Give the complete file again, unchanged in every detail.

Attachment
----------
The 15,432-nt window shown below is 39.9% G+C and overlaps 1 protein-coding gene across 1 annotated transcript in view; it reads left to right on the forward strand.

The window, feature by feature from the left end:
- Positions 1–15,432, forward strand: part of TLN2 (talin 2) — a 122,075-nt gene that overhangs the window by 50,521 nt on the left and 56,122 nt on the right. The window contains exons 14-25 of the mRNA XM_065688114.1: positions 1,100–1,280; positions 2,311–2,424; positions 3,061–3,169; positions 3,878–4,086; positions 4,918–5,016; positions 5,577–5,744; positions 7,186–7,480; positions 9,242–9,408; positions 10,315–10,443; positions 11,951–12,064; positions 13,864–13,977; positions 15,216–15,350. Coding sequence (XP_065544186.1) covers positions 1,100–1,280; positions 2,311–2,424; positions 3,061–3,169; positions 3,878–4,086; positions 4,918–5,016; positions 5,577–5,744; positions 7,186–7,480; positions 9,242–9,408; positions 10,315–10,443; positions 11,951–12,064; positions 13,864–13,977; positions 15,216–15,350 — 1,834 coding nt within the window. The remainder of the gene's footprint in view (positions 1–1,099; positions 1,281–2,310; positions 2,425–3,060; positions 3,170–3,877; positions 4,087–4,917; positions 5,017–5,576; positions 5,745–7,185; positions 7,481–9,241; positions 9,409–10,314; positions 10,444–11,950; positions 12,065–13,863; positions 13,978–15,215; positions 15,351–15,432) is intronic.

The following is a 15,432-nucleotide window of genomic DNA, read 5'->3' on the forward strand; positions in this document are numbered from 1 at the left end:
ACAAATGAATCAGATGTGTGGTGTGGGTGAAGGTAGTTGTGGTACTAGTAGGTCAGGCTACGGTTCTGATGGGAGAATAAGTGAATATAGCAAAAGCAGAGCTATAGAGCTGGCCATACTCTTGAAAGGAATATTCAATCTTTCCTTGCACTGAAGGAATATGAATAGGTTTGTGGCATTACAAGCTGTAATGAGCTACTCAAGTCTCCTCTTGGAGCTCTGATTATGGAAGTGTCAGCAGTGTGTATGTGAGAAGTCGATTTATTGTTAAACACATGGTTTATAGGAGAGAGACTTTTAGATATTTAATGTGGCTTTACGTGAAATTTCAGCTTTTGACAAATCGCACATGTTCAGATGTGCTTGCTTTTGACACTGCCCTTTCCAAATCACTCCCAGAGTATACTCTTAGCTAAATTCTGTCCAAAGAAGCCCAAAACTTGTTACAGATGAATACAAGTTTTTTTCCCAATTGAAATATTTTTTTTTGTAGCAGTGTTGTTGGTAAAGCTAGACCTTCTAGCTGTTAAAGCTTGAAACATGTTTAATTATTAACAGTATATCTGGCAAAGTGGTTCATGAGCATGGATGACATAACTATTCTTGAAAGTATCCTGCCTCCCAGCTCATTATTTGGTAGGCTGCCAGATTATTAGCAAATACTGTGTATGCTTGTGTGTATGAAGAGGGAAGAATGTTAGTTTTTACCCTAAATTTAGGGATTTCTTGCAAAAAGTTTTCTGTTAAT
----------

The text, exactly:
The 15,432-nt window shown below is 39.9% G+C and overlaps 1 protein-coding gene across 1 annotated transcript in view; it reads left to right on the forward strand.

The window, feature by feature from the left end:
- Positions 1–15,432, forward strand: part of TLN2 (talin 2) — a 122,075-nt gene that overhangs the window by 50,521 nt on the left and 56,122 nt on the right. The window contains exons 14-25 of the mRNA XM_065688114.1: positions 1,100–1,280; positions 2,311–2,424; positions 3,061–3,169; positions 3,878–4,086; positions 4,918–5,016; positions 5,577–5,744; positions 7,186–7,480; positions 9,242–9,408; positions 10,315–10,443; positions 11,951–12,064; positions 13,864–13,977; positions 15,216–15,350. Coding sequence (XP_065544186.1) covers positions 1,100–1,280; positions 2,311–2,424; positions 3,061–3,169; positions 3,878–4,086; positions 4,918–5,016; positions 5,577–5,744; positions 7,186–7,480; positions 9,242–9,408; positions 10,315–10,443; positions 11,951–12,064; positions 13,864–13,977; positions 15,216–15,350 — 1,834 coding nt within the window. The remainder of the gene's footprint in view (positions 1–1,099; positions 1,281–2,310; positions 2,425–3,060; positions 3,170–3,877; positions 4,087–4,917; positions 5,017–5,576; positions 5,745–7,185; positions 7,481–9,241; positions 9,409–10,314; positions 10,444–11,950; positions 12,065–13,863; positions 13,978–15,215; positions 15,351–15,432) is intronic.

The following is a 15,432-nucleotide window of genomic DNA, read 5'->3' on the forward strand; positions in this document are numbered from 1 at the left end:
ACAAATGAATCAGATGTGTGGTGTGGGTGAAGGTAGTTGTGGTACTAGTAGGTCAGGCTACGGTTCTGATGGGAGAATAAGTGAATATAGCAAAAGCAGAGCTATAGAGCTGGCCATACTCTTGAAAGGAATATTCAATCTTTCCTTGCACTGAAGGAATATGAATAGGTTTGTGGCATTACAAGCTGTAATGAGCTACTCAAGTCTCCTCTTGGAGCTCTGATTATGGAAGTGTCAGCAGTGTGTATGTGAGAAGTCGATTTATTGTTAAACACATGGTTTATAGGAGAGAGACTTTTAGATATTTAATGTGGCTTTACGTGAAATTTCAGCTTTTGACAAATCGCACATGTTCAGATGTGCTTGCTTTTGACACTGCCCTTTCCAAATCACTCCCAGAGTATACTCTTAGCTAAATTCTGTCCAAAGAAGCCCAAAACTTGTTACAGATGAATACAAGTTTTTTTCCCAATTGAAATATTTTTTTTTGTAGCAGTGTTGTTGGTAAAGCTAGACCTTCTAGCTGTTAAAGCTTGAAACATGTTTAATTATTAACAGTATATCTGGCAAAGTGGTTCATGAGCATGGATGACATAACTATTCTTGAAAGTATCCTGCCTCCCAGCTCATTATTTGGTAGGCTGCCAGATTATTAGCAAATACTGTGTATGCTTGTGTGTATGAAGAGGGAAGAATGTTAGTTTTTACCCTAAATTTAGGGATTTCTTGCAAAAAGTTTTCTGTTAAT